Nowhere in her article is there a message that dieting is beneficial or the magical solution to creating healthy Brownie Elves! Brava!!!
And then Carolyn Rammel writes about the detriment of watching too much television and how it can reinforce negative body image.
Her suggestion to combat this is to turn off the television and go outside and play!
Playful, healthful movement and positive self-image, as we discussed, are two pillars of HAES, but something was missing. A kid cannot be outside playing 24/7. Even the strictest households usually allow kids to watch television a couple of hours a day. Why is no one insisting that the corporations and their advertisers take responsibility for their part of the equation?
After all, Kellogg’s is one of HWCF’s sponsors. Have you seen their Special K ads? There’s one that shows a woman, who is supposed to be fat, substituting two meals a day with cereal in order to fit into her bathing suit. How does that promote healthy eating and positive self-image? I wish that Rammel’s article had also suggested that Kellogg’s stop the fat bashing ads that support weight cycling and not put all of the responsibility on the kid to avoid the commercials.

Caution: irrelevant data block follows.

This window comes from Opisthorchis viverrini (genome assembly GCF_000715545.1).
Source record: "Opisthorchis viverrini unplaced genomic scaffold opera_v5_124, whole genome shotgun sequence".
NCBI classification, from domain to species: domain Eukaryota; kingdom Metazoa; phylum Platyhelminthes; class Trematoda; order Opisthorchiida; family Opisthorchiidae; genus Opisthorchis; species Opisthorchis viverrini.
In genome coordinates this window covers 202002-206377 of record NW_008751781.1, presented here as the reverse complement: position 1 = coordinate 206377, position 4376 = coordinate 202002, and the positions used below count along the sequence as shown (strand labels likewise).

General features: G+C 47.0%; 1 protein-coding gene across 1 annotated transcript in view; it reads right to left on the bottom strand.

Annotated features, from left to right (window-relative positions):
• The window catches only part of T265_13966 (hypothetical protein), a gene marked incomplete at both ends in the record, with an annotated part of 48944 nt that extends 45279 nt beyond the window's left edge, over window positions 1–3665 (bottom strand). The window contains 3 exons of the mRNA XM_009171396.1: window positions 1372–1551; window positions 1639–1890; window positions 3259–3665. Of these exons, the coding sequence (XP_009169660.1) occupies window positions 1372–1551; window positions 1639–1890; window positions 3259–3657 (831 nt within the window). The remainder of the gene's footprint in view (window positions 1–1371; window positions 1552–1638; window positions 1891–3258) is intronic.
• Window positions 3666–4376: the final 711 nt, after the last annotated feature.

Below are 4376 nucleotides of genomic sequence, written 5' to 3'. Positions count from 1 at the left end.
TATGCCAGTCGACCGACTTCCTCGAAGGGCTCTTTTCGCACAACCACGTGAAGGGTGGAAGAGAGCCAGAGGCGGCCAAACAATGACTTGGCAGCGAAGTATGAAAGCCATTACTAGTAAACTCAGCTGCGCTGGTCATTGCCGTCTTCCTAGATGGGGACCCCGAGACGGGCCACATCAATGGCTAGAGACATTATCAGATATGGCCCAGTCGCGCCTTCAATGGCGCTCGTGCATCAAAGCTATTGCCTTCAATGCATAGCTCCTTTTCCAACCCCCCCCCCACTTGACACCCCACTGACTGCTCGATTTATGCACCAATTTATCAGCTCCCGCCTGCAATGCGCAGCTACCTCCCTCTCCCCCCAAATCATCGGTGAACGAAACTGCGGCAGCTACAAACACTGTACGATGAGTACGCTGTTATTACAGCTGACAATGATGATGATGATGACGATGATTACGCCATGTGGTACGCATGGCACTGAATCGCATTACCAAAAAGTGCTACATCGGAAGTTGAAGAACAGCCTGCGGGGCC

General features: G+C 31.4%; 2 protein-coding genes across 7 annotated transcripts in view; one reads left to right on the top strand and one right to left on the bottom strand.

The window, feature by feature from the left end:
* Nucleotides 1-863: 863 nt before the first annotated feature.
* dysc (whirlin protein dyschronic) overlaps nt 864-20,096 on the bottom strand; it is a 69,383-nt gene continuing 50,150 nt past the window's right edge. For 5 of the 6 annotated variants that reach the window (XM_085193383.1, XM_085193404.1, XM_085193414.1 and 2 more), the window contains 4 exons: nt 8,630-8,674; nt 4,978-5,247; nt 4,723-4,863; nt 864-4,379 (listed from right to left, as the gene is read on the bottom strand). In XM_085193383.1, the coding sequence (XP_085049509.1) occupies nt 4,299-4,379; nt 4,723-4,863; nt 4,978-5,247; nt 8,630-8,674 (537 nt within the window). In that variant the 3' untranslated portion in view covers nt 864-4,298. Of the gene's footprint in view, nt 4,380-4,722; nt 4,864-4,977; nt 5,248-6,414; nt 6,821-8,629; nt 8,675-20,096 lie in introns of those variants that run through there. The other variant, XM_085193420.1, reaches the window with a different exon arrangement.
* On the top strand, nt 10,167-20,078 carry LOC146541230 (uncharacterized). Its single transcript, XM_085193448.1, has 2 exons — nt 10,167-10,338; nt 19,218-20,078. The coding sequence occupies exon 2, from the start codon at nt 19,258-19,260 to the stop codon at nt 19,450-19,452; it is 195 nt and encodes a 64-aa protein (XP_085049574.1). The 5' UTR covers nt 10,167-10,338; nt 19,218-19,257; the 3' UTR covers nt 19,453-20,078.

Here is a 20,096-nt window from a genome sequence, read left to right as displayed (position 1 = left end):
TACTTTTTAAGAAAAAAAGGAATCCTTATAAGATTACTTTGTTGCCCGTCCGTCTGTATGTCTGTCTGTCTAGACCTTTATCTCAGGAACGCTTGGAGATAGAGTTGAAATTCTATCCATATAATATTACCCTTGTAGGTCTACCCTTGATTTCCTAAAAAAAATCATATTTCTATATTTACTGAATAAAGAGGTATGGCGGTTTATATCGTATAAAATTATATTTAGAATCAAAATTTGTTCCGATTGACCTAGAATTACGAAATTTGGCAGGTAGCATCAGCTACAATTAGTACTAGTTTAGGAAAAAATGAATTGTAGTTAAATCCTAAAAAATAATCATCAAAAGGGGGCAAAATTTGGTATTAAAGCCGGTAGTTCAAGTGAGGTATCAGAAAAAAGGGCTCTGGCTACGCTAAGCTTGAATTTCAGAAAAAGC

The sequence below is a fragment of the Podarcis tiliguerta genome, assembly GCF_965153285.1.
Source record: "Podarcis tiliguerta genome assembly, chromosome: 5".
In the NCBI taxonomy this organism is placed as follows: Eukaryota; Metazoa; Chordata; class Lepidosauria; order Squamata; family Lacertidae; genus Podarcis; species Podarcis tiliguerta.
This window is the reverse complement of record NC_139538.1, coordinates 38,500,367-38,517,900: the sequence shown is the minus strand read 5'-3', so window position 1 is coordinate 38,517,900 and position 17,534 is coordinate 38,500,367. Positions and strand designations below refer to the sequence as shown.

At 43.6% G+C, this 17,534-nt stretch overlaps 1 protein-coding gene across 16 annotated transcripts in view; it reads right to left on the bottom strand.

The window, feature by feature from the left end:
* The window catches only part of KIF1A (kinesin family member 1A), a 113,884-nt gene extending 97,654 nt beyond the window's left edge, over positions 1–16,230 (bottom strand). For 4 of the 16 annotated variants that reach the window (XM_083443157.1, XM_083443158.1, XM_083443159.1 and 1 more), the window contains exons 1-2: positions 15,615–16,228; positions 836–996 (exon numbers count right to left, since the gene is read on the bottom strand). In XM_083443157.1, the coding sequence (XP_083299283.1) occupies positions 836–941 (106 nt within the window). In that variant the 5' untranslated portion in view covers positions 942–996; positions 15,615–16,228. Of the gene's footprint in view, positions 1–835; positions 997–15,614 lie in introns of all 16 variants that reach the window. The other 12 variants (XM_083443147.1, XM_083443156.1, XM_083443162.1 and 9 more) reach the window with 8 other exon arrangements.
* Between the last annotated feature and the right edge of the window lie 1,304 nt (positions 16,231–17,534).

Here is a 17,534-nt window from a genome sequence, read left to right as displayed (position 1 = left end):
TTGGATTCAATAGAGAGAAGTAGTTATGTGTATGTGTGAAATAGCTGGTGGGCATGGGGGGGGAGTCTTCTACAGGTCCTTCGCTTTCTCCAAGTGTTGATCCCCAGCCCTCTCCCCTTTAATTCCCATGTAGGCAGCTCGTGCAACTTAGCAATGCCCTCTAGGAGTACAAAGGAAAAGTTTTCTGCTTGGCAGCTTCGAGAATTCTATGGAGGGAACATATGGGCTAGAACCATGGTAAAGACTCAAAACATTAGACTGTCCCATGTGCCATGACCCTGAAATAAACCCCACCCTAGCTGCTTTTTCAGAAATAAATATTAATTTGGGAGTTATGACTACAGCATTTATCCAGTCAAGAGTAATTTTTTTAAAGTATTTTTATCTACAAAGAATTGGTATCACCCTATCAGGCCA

Then this headline caught my eye: “Obesity and Eating Disorders – The Common Element”
Despite my throbbing head, I had no choice but to forge ahead! You, my dear, fortunate reader, have the option and may stop reading at any time!
As we all work to tackle the issues of obesity and eating disorders, it is important to recognize the critical link between these two epidemics. In her recent article, “The Blind Spot in the Drive for Childhood Obesity Prevention: Bringing Eating Disorders Prevention Into Focus as a Public Health Priority, S. Bryn Austin, ScD, says, “The evidence is mounting that obesity and eating disorders are linked in myriad ways.” And one of the most significant links is body dissatisfaction.